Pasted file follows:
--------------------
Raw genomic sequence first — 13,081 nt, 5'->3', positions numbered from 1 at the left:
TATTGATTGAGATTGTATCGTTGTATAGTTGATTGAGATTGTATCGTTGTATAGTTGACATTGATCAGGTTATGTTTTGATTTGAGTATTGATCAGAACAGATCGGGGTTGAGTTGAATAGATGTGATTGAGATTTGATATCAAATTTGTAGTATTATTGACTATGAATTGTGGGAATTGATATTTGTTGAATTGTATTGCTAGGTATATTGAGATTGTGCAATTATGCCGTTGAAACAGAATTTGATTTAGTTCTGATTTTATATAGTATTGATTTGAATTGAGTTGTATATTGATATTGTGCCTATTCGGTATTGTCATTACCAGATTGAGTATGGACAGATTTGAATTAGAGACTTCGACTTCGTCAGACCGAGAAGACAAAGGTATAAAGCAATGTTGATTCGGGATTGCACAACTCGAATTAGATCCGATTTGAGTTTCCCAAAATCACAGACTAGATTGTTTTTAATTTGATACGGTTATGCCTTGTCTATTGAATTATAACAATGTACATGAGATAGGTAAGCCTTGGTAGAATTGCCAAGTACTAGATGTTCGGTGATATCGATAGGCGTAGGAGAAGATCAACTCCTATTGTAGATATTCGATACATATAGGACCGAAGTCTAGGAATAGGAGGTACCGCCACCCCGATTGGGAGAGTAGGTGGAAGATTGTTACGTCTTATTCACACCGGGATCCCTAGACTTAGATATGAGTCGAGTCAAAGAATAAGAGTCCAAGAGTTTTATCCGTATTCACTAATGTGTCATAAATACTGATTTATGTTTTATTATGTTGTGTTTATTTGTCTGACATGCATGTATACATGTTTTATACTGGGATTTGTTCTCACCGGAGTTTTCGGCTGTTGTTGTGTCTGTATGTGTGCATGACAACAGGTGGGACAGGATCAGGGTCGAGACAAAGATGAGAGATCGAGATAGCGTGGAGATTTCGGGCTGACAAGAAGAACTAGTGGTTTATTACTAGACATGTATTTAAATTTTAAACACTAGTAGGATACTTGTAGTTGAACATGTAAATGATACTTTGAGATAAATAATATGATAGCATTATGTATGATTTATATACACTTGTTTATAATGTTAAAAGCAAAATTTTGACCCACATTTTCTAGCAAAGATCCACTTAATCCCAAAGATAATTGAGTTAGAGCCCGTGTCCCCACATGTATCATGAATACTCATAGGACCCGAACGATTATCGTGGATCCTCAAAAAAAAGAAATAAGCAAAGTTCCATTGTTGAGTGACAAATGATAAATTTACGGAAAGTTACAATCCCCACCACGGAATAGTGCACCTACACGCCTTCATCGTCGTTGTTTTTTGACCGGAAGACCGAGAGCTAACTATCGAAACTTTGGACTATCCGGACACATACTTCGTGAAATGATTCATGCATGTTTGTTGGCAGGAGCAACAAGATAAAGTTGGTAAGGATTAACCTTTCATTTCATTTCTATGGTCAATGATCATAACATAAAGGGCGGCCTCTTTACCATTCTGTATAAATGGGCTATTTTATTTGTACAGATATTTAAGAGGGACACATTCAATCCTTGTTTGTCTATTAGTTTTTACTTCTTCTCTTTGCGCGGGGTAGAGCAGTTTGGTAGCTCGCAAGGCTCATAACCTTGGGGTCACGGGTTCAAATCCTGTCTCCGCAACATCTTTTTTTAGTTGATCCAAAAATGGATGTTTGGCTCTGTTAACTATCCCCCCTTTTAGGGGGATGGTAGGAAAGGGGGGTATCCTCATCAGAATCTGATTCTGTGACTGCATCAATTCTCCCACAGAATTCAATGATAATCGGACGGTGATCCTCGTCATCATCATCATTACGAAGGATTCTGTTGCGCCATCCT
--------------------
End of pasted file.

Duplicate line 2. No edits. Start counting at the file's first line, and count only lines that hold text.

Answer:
TATTGATTGAGATTGTATCGTTGTATAGTTGATTGAGATTGTATCGTTGTATAGTTGACATTGATCAGGTTATGTTTTGATTTGAGTATTGATCAGAACAGATCGGGGTTGAGTTGAATAGATGTGATTGAGATTTGATATCAAATTTGTAGTATTATTGACTATGAATTGTGGGAATTGATATTTGTTGAATTGTATTGCTAGGTATATTGAGATTGTGCAATTATGCCGTTGAAACAGAATTTGATTTAGTTCTGATTTTATATAGTATTGATTTGAATTGAGTTGTATATTGATATTGTGCCTATTCGGTATTGTCATTACCAGATTGAGTATGGACAGATTTGAATTAGAGACTTCGACTTCGTCAGACCGAGAAGACAAAGGTATAAAGCAATGTTGATTCGGGATTGCACAACTCGAATTAGATCCGATTTGAGTTTCCCAAAATCACAGACTAGATTGTTTTTAATTTGATACGGTTATGCCTTGTCTATTGAATTATAACAATGTACATGAGATAGGTAAGCCTTGGTAGAATTGCCAAGTACTAGATGTTCGGTGATATCGATAGGCGTAGGAGAAGATCAACTCCTATTGTAGATATTCGATACATATAGGACCGAAGTCTAGGAATAGGAGGTACCGCCACCCCGATTGGGAGAGTAGGTGGAAGATTGTTACGTCTTATTCACACCGGGATCCCTAGACTTAGATATGAGTCGAGTCAAAGAATAAGAGTCCAAGAGTTTTATCCGTATTCACTAATGTGTCATAAATACTGATTTATGTTTTATTATGTTGTGTTTATTTGTCTGACATGCATGTATACATGTTTTATACTGGGATTTGTTCTCACCGGAGTTTTCGGCTGTTGTTGTGTCTGTATGTGTGCATGACAACAGGTGGGACAGGATCAGGGTCGAGACAAAGATGAGAGATCGAGATAGCGTGGAGATTTCGGGCTGACAAGAAGAACTAGTGGTTTATTACTAGACATGTATTTAAATTTTAAACACTAGTAGGATACTTGTAGTTGAACATGTAAATGATACTTTGAGATAAATAATATGATAGCATTATGTATGATTTATATACACTTGTTTATAATGTTAAAAGCAAAATTTTGACCCACATTTTCTAGCAAAGATCCACTTAATCCCAAAGATAATTGAGTTAGAGCCCGTGTCCCCACATGTATCATGAATACTCATAGGACCCGAACGATTATCGTGGATCCTCAAAAAAAAGAAATAAGCAAAGTTCCATTGTTGAGTGACAAATGATAAATTTACGGAAAGTTACAATCCCCACCACGGAATAGTGCACCTACACGCCTTCATCGTCGTTGTTTTTTGACCGGAAGACCGAGAGCTAACTATCGAAACTTTGGACTATCCGGACACATACTTCGTGAAATGATTCATGCATGTTTGTTGGCAGGAGCAACAAGATAAAGTTGGTAAGGATTAACCTTTCATTTCATTTCTATGGTCAATGATCATAACATAAAGGGCGGCCTCTTTACCATTCTGTATAAATGGGCTATTTTATTTGTACAGATATTTAAGAGGGACACATTCAATCCTTGTTTGTCTATTAGTTTTTACTTCTTCTCTTTGCGCGGGGTAGAGCAGTTTGGTAGCTCGCAAGGCTCATAACCTTGGGGTCACGGGTTCAAATCCTGTCTCCGCAACATCTTTTTTTAGTTGATCCAAAAATGGATGTTTGGCTCTGTTAACTATCCCCCCTTTTAGGGGGATGGTAGGAAAGGGGGGTATCCTCATCAGAATCTGATTCTGTGACTGCATCAATTCTCCCACAGAATTCAATGATAATCGGACGGTGATCCTCGTCATCATCATCATTACGAAGGATTCTGTTGCGCCATCCT